- Our gut is made up of trillions of bacteria – some friendly and others not so friendly
- Research shows that having a healthy gut
- Improves immune function
- Improves digestion
- Reduces inflammation and risk of diseases like diabetes, cardiovascular disease, and cancer
- Decreases anxiety, and even improves brain function and mood
- Over 50% of Australian adults experience digestive issues including gas, bloating and constipation.
- Understanding how our gut works – to regulate our digestion, hormones, mood and immune system – can help us develop daily strategies to take better care of ourselves
We’re sure you’ve heard of products containing prebiotics (plant-based foods), probiotics (yoghurt or supplements), fermented foods (kimchi, sauerkraut), and words such as gut microbiota (microorganisms including bacteria, virus and fungi that reside in the gut) and microbiome (genetic makeup of these microorganisms) and gut bacteria.
This is because most people know that having a healthy gut is essential to their health and well-being.
More than 100 trillion microorganisms (mostly bacteria) live in our gut — some are more friendly than others.
A healthy gut means a good balance between good and bad bacteria.
Research has shown that a healthy gut has amazing health benefits, beyond just helping with digestion.
Good gut bacteria help improve heart health, reduce the risk of colon cancer, and can even improve your sleep pattern and mood by producing feel-good hormones serotonin.
In fact, 95% of serotonin, is not produced in the brain but in the gut.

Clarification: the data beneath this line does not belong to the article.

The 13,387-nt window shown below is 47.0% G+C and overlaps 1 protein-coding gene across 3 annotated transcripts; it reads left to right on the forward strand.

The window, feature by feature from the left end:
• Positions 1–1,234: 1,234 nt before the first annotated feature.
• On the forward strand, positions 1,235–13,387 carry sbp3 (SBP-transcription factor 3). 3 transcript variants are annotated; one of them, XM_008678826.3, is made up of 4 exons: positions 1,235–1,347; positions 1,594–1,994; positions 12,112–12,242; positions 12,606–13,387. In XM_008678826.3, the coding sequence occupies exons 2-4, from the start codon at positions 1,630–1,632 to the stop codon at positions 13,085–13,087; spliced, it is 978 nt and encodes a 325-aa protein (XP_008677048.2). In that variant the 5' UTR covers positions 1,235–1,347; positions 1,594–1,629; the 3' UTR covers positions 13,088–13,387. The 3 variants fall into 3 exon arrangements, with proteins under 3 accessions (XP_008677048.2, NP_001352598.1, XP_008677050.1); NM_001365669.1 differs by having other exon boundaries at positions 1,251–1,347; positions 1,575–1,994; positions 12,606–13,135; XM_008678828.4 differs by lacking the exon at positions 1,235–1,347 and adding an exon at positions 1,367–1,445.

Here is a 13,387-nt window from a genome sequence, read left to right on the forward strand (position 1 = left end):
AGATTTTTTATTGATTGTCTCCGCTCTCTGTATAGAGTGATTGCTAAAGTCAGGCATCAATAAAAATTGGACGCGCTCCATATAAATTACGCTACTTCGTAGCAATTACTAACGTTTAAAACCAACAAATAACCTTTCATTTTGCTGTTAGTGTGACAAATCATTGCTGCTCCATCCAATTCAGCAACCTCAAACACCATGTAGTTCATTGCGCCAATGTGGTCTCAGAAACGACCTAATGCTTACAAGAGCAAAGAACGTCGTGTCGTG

This powerful example of the gut-brain connection demonstrates how gut health is linked to our emotions.
But the process works both ways with signals from the brain also effecting our gut.
While the gut-brain axis and its connections develop during the first three years of life.
Environmental factors like diet, medication, and lifestyle choices have a great influence as a child grows up.
Especially in the context of mood, anxiety, and depression.
What is the microbiome and gut diversity?
The gut is resident to trillions of bacteria.
Together with other microorganisms (virus and fungi) – they make up the “gut microbiome”.
Maintaining the right balance of friendly and unfriendly bacteria in your gut can reduce inflammation and lower disease risk including diabetes.
It can also decrease anxiety, and even improve brain function.
A healthy balance of gut bacteria is also said to boost metabolism, eliminate cravings, and help you shed unwanted weight.
Importantly, a large proportion of the cells that make up your immune system reside in your gut. An imbalance of friendly and unfriendly bacteria in the gut or reduced “gut diversity” is associated with a reduced immune response as well as obesity, heart-, kidney- and liver-related diseases, cancer and autism.
One in five Australian adults suffer from digestive issues including gas, constipation and bloating with more women than men. The symptoms of an unhealthy gut can range from heartburn, excessive fullness, excessive burping, nausea, rumbling stomach noises to bloating, abdominal pain, abnormal bowel habits and excessive wind. Learn more about how prebiotics can improve your gut health.
- The gut plays a critical role in your overall health.
- A healthy gut is important for digestion, mood and immunity.
- A balance between good and bad bacteria can help prevent against disease.